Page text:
M's Kyle Lewis ready for challenge after rookie honours

·4 min read

During a normal off-season , Kyle Lewis would have enjoyed travelling around and being celebrated after becoming just the third Seattle Mariners player to be named the American League rookie of the year.

Instead, some of Lewis’ most cherished moments of the off-season came when he spent time hanging around his old high school in Georgia.

“I went over there just to continue to show my face and show the high schoolers that there are people who were in the same positions and have been able to accomplish great things,” Lewis said. “That to me was definitely a point I made to go back home and be around, be accessible to some extent as much as I could.”

As the Mariners enter the next stage of their rebuilding plan, Lewis is one of Seattle’s foundational players. He showed enough in last year’s 60-game truncated season for the Mariners to believe they have a burgeoning superstar on their hands and for the rest of the American League to take notice.

Lewis wasn’t great for the entire 60-game season, but he was good enough to be the best rookie in the AL. His mix of raw power to all fields, hitting for average, and proving he can handle the demands of playing centre field were major revelations for the Mariners as they plot out the next steps for becoming a contender in the AL West in 2022.

But as much as Lewis proved last season, he has still played just 76 total games in his major league career. His first taste of the majors didn’t arrive until September 2019. And while he was great last season, Lewis played against only the AL and NL West.

So while there is optimism about just how good Lewis could end up being as Seattle’s centre fielder, he understands being successful in a full season this year may be more important that what he did last year.

“I thought I was going to have that opportunity last year. But being able to still learn and get information, or being in the big leagues and having those different experiences, going to different ballparks last year is definitely helpful for me moving forward,” Lewis said. “It has done a lot for my confidence level and feeling like I’ve been around a while, even in different capacities, whether it be practices, whether it be just meeting rooms, day-to-day has definitely helped my confidence as well.”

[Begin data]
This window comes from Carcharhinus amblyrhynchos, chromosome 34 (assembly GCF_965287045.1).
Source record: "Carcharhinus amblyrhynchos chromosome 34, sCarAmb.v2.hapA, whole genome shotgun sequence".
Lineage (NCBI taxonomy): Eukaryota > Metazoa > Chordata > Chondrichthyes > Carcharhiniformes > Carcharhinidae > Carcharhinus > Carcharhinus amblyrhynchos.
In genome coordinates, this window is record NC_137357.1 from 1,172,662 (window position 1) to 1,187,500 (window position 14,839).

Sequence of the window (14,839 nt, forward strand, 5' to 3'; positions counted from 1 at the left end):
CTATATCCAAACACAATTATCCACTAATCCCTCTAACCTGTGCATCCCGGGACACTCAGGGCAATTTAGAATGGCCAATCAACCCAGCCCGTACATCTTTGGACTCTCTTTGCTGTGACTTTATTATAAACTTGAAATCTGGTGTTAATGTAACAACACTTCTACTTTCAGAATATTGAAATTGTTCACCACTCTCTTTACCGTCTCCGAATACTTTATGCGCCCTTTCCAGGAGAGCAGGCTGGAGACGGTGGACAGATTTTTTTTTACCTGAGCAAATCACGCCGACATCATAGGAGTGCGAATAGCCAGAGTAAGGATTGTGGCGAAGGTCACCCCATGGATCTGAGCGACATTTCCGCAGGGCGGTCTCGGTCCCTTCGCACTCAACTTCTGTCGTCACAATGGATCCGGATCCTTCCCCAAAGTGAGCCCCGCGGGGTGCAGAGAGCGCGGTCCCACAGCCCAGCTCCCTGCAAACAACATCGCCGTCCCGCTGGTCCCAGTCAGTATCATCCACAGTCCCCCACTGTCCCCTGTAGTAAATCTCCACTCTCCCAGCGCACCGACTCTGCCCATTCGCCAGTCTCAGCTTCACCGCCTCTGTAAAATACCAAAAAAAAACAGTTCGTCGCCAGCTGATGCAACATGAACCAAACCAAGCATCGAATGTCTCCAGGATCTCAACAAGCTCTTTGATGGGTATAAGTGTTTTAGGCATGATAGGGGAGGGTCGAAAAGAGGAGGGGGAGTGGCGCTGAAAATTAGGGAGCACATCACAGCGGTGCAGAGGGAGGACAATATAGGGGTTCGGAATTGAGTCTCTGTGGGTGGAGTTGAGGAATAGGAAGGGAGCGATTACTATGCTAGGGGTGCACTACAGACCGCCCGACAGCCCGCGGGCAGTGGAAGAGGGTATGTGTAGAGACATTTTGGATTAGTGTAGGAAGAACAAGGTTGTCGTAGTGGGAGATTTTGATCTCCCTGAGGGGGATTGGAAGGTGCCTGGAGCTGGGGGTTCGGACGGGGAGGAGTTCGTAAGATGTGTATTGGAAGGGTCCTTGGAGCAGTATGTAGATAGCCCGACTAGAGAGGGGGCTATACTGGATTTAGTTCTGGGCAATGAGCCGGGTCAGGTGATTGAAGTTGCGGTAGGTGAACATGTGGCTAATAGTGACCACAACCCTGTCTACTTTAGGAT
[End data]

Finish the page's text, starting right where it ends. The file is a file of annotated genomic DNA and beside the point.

Lewis finished last season hitting .262 with 11 home runs and 28 RBIs. His OPS of .801 was very good, but his 71 strikeouts were higher than desired. Lewis also struggled badly as the league began to adjust over the final month. He hit .373 for the first 28 games with six home runs and 18 RBIs. Over his final 30 games, Lewis hit .154 and struck out 43 times.

Some of that was to be expected. Manager Scott Servais said the message to Lewis was to focus on whether his process and approach at the plate were remaining consistent, not on the numbers.

“That’s what we’re really harping on with guys like Kyle, all of our guys really, understanding the batting average is going to come and go,” Servais said. “That’s really what you find out of course this season is are guys mentally able to handle the ups and downs. Now, the more you go through it, the more qualified and capable you are to handle it, but you need to go through it.

“A lot of our guys haven’t gone through 162 games of a big-league season yet. It’s just where we’re at in our development.”

One area where Lewis wanted to get better this off-season was on the defensive side, specifically with his throwing. He had some spectacular moments in centre field as a rookie but last season was his first opportunity to play the position full time.

“If you look around the league, there’s not many centre fielders that throw people out. They’re typically out there, they can cover a lot of ground, they’re very athletic, they make plays,” Servais said. “We’ve seen Kyle do all those things but the throwing arm kind of gets forgotten and he doesn’t want to be that player. He wants to be a complete player.”

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Tim Booth, The Associated Press